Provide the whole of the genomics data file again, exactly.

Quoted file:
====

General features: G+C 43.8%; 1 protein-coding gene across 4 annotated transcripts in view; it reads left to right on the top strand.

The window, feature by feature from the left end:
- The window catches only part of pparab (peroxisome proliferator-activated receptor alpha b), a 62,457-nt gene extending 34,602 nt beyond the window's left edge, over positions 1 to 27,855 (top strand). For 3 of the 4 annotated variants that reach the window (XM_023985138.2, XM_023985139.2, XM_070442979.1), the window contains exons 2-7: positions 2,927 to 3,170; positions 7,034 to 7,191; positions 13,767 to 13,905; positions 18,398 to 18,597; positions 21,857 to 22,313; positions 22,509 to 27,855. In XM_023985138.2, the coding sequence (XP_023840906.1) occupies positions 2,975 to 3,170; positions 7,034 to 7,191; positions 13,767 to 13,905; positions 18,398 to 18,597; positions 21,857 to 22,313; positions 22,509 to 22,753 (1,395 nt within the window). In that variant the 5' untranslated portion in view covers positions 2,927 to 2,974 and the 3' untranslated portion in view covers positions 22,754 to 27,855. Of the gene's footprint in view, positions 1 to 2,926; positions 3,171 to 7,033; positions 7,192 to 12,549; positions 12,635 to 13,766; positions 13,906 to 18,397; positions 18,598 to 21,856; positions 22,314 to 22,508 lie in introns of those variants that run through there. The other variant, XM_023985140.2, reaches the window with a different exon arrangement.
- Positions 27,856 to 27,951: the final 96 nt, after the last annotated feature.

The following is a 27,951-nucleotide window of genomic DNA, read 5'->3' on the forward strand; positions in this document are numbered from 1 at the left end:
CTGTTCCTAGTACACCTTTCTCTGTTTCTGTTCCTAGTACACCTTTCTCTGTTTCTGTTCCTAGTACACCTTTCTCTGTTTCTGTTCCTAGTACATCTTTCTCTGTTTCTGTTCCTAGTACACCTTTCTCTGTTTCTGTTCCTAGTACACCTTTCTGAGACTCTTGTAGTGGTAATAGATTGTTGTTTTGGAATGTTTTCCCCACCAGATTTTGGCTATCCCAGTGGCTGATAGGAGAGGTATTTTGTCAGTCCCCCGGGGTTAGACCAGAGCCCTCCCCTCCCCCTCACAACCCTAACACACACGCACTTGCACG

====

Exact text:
General features: G+C 43.8%; 1 protein-coding gene across 4 annotated transcripts in view; it reads left to right on the top strand.

The window, feature by feature from the left end:
- The window catches only part of pparab (peroxisome proliferator-activated receptor alpha b), a 62,457-nt gene extending 34,602 nt beyond the window's left edge, over positions 1 to 27,855 (top strand). For 3 of the 4 annotated variants that reach the window (XM_023985138.2, XM_023985139.2, XM_070442979.1), the window contains exons 2-7: positions 2,927 to 3,170; positions 7,034 to 7,191; positions 13,767 to 13,905; positions 18,398 to 18,597; positions 21,857 to 22,313; positions 22,509 to 27,855. In XM_023985138.2, the coding sequence (XP_023840906.1) occupies positions 2,975 to 3,170; positions 7,034 to 7,191; positions 13,767 to 13,905; positions 18,398 to 18,597; positions 21,857 to 22,313; positions 22,509 to 22,753 (1,395 nt within the window). In that variant the 5' untranslated portion in view covers positions 2,927 to 2,974 and the 3' untranslated portion in view covers positions 22,754 to 27,855. Of the gene's footprint in view, positions 1 to 2,926; positions 3,171 to 7,033; positions 7,192 to 12,549; positions 12,635 to 13,766; positions 13,906 to 18,397; positions 18,598 to 21,856; positions 22,314 to 22,508 lie in introns of those variants that run through there. The other variant, XM_023985140.2, reaches the window with a different exon arrangement.
- Positions 27,856 to 27,951: the final 96 nt, after the last annotated feature.

The following is a 27,951-nucleotide window of genomic DNA, read 5'->3' on the forward strand; positions in this document are numbered from 1 at the left end:
CTGTTCCTAGTACACCTTTCTCTGTTTCTGTTCCTAGTACACCTTTCTCTGTTTCTGTTCCTAGTACACCTTTCTCTGTTTCTGTTCCTAGTACATCTTTCTCTGTTTCTGTTCCTAGTACACCTTTCTCTGTTTCTGTTCCTAGTACACCTTTCTGAGACTCTTGTAGTGGTAATAGATTGTTGTTTTGGAATGTTTTCCCCACCAGATTTTGGCTATCCCAGTGGCTGATAGGAGAGGTATTTTGTCAGTCCCCCGGGGTTAGACCAGAGCCCTCCCCTCCCCCTCACAACCCTAACACACACGCACTTGCACG